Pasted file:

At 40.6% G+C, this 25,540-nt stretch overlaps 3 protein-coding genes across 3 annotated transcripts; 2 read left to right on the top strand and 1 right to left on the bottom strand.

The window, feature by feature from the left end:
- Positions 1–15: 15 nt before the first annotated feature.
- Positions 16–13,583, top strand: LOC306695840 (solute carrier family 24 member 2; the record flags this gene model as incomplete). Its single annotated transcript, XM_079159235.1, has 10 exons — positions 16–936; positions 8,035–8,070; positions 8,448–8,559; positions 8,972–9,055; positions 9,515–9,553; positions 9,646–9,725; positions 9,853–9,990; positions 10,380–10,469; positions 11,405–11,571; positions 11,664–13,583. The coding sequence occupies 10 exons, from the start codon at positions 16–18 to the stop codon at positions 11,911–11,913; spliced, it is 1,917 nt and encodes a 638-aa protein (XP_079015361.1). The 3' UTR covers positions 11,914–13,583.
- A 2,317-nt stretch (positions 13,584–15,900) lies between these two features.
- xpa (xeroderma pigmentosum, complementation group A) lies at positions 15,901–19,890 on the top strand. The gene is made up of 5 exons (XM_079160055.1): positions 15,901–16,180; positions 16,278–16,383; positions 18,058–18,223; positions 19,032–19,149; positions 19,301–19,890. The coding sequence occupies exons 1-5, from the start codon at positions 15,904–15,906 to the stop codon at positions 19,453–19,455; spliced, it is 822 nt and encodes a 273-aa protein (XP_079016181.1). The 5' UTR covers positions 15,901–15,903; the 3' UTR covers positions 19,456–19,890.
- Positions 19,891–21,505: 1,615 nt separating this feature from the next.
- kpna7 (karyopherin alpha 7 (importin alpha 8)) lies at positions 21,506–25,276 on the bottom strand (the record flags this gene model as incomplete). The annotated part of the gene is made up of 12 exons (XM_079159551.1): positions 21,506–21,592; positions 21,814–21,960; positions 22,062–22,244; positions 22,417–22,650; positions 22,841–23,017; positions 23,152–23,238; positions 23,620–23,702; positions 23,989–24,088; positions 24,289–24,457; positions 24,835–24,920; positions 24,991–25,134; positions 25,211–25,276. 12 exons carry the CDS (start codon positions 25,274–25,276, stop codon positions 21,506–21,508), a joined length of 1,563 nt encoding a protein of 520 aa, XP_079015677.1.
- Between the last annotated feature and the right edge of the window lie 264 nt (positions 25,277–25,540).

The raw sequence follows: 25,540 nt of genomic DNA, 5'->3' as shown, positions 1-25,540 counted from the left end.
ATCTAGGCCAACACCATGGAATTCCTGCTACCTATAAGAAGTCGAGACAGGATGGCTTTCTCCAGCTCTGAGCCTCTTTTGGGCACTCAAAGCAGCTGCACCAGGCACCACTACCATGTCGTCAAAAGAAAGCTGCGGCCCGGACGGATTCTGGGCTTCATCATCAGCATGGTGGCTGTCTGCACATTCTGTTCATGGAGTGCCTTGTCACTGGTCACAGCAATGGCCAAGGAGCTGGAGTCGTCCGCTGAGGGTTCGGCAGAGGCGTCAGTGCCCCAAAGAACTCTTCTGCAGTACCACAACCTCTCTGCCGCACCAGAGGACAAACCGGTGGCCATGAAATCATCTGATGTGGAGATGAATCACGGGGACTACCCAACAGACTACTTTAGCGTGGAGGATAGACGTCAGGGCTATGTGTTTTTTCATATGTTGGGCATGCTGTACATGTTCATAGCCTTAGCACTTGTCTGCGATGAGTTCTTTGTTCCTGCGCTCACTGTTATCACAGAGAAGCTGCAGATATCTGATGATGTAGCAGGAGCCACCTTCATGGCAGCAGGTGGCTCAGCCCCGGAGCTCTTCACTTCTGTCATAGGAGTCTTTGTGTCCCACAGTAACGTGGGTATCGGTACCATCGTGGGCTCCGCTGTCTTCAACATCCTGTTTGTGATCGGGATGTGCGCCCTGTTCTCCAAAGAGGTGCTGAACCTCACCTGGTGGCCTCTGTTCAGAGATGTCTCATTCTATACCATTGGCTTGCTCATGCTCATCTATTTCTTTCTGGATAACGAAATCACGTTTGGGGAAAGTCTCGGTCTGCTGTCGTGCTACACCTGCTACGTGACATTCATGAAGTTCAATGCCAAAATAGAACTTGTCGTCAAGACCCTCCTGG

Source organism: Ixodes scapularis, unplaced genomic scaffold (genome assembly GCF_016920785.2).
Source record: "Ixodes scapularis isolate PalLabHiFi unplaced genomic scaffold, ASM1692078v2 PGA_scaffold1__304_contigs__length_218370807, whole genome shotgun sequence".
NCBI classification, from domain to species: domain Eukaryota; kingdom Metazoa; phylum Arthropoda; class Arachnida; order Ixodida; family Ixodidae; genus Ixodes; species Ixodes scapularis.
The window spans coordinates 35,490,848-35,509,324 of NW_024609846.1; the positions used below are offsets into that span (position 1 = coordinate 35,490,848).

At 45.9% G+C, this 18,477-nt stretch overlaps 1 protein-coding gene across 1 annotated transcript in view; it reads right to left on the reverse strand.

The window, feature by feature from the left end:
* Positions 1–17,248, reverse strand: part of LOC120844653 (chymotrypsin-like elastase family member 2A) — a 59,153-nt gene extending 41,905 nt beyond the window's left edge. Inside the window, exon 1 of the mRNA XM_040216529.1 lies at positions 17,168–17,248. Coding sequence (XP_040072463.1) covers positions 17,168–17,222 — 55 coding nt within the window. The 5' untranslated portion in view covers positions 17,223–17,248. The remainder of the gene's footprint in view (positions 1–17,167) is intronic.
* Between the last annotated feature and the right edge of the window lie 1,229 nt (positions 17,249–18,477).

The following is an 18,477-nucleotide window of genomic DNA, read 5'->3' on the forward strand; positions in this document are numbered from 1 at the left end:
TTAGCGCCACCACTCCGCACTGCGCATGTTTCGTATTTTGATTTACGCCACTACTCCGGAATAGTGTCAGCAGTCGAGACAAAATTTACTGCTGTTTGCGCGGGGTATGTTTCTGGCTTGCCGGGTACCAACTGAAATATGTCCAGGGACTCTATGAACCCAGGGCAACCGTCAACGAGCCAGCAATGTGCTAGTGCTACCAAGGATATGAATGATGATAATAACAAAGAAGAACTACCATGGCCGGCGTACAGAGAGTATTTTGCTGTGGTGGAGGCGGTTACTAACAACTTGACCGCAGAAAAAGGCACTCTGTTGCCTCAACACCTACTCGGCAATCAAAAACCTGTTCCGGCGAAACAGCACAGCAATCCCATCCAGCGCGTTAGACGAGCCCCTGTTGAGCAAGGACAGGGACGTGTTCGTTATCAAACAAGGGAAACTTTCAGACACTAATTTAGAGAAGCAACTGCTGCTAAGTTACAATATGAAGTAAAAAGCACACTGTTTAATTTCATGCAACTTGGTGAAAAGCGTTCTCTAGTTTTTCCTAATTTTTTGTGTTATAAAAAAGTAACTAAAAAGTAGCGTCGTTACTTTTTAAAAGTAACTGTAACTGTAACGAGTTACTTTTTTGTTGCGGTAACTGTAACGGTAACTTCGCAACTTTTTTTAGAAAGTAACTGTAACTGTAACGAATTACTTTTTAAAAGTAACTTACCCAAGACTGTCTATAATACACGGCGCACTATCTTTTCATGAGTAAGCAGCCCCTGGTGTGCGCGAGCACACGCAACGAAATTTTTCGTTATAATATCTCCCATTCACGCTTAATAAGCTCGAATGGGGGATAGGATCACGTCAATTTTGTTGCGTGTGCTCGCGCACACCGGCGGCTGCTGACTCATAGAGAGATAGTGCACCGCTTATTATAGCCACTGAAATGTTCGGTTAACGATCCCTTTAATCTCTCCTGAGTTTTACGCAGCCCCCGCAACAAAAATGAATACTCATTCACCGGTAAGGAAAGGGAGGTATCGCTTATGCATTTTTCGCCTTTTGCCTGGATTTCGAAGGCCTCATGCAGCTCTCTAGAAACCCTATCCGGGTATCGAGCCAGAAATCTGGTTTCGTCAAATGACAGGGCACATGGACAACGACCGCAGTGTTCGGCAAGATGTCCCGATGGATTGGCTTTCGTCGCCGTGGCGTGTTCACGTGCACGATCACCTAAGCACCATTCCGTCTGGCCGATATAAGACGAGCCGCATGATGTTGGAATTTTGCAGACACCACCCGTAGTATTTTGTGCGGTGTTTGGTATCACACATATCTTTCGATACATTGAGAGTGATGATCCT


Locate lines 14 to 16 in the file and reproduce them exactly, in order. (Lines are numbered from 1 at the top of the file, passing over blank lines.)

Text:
NCBI classification, from domain to species: domain Eukaryota; kingdom Metazoa; phylum Arthropoda; class Arachnida; order Ixodida; family Ixodidae; genus Ixodes; species Ixodes scapularis.
The window spans coordinates 35,490,848-35,509,324 of NW_024609846.1; the positions used below are offsets into that span (position 1 = coordinate 35,490,848).

At 45.9% G+C, this 18,477-nt stretch overlaps 1 protein-coding gene across 1 annotated transcript in view; it reads right to left on the reverse strand.